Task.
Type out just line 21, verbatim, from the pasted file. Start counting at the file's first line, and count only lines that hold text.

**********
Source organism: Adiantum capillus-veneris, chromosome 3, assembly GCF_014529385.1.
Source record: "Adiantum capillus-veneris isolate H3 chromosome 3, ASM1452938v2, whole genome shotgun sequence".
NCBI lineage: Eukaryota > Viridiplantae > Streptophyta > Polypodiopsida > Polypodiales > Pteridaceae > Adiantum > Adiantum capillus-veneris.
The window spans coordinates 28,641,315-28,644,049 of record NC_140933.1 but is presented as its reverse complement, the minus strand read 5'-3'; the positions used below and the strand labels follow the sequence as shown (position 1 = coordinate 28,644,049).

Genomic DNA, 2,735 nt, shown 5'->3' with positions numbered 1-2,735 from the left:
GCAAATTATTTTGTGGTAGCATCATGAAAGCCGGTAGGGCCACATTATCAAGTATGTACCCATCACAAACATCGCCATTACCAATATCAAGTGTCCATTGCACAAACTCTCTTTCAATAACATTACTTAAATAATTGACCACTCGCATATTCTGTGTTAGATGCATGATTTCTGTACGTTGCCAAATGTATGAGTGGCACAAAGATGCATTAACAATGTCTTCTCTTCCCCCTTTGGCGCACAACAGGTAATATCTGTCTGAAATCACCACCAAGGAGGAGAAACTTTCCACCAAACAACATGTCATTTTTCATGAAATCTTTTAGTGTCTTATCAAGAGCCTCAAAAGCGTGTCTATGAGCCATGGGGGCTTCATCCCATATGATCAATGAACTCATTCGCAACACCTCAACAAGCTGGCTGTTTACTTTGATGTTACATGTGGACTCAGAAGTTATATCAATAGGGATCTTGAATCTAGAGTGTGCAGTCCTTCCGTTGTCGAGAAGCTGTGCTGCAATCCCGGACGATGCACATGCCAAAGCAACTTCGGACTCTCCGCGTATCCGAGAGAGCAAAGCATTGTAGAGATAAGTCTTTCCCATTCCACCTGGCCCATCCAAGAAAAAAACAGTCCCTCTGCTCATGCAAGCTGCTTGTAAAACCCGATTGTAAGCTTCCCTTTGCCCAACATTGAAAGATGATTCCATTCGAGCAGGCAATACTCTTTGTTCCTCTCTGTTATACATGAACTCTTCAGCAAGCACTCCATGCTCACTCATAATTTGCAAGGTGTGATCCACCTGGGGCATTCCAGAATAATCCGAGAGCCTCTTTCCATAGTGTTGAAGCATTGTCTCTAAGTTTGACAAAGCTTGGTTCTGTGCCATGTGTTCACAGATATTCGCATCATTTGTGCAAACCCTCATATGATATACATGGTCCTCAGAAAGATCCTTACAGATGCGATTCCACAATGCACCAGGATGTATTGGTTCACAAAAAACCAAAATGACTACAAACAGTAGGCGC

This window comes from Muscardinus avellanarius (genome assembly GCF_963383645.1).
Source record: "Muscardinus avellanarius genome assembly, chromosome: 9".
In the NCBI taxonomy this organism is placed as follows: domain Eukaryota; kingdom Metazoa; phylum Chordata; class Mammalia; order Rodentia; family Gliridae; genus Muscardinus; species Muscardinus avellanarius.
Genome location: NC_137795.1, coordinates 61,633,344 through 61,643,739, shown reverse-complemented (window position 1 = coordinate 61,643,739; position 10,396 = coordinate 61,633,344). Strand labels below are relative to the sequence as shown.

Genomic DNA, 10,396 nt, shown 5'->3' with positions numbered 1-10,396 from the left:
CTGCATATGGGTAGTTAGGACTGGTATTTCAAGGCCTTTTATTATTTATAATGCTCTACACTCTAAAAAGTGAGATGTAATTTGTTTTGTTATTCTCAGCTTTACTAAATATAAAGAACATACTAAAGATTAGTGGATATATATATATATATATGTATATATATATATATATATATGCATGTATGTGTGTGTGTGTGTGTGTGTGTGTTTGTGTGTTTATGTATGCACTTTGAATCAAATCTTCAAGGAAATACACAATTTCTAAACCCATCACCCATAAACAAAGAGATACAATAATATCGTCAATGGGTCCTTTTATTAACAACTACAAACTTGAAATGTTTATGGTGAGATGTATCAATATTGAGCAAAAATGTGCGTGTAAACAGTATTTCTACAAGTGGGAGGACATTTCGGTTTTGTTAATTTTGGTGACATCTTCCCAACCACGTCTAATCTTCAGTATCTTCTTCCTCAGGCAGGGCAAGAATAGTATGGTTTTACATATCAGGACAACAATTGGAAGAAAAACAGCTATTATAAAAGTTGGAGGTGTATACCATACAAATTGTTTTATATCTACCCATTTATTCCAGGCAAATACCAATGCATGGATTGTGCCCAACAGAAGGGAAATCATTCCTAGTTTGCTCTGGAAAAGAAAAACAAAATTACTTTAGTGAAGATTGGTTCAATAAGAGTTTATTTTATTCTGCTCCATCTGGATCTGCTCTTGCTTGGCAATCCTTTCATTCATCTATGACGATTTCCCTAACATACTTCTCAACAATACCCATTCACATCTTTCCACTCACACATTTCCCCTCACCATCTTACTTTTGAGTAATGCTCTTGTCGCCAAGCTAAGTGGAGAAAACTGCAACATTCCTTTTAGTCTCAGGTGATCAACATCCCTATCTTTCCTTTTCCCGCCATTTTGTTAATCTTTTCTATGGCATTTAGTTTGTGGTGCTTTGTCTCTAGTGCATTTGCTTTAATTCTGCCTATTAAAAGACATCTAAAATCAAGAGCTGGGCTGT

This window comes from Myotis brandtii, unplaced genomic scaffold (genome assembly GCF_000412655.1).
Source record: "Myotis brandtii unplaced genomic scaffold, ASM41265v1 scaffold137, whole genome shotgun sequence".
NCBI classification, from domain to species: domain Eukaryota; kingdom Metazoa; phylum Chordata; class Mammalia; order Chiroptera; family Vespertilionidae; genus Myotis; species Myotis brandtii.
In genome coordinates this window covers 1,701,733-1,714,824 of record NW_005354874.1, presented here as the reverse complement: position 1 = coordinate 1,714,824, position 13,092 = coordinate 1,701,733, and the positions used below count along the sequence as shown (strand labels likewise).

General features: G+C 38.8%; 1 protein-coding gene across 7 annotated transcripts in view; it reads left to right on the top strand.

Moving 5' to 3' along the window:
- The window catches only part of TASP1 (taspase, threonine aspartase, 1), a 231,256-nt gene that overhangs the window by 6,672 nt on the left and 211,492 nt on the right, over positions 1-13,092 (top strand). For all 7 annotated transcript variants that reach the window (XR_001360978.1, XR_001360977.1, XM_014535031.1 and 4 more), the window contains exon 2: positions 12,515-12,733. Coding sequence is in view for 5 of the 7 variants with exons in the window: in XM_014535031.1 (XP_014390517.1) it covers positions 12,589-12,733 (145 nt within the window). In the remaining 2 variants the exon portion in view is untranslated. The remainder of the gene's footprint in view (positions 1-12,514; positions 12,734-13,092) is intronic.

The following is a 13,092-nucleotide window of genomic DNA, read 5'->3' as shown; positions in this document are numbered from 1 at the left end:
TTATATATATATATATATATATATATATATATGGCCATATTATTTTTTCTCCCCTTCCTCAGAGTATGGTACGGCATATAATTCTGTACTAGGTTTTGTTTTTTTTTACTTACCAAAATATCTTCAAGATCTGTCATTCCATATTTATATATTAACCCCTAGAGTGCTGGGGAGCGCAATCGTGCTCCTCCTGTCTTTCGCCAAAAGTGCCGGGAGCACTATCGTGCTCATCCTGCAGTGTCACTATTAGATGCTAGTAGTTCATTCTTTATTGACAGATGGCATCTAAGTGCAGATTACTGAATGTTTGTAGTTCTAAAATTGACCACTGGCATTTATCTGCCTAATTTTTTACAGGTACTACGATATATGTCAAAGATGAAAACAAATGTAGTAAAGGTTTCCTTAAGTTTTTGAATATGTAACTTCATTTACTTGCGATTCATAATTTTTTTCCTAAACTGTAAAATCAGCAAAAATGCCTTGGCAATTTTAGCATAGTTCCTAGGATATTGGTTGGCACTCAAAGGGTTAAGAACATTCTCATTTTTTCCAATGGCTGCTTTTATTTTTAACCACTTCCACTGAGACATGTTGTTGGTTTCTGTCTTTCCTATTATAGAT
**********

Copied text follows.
TTATATATATATATATATATATATATATATATGGCCATATTATTTTTTCTCCCCTTCCTCAGAGTATGGTACGGCATATAATTCTGTACTAGGTTTTGTTTTTTTTTACTTACCAAAATATCTTCAAGATCTGTCATTCCATATTTATATATTAACCCCTAGAGTGCTGGGGAGCGCAATCGTGCTCCTCCTGTCTTTCGCCAAAAGTGCCGGGAGCACTATCGTGCTCATCCTGCAGTGTCACTATTAGATGCTAGTAGTTCATTCTTTATTGACAGATGGCATCTAAGTGCAGATTACTGAATGTTTGTAGTTCTAAAATTGACCACTGGCATTTATCTGCCTAATTTTTTACAGGTACTACGATATATGTCAAAGATGAAAACAAATGTAGTAAAGGTTTCCTTAAGTTTTTGAATATGTAACTTCATTTACTTGCGATTCATAATTTTTTTCCTAAACTGTAAAATCAGCAAAAATGCCTTGGCAATTTTAGCATAGTTCCTAGGATATTGGTTGGCACTCAAAGGGTTAAGAACATTCTCATTTTTTCCAATGGCTGCTTTTATTTTTAACCACTTCCACTGAGACATGTTGTTGGTTTCTGTCTTTCCTATTATAGAT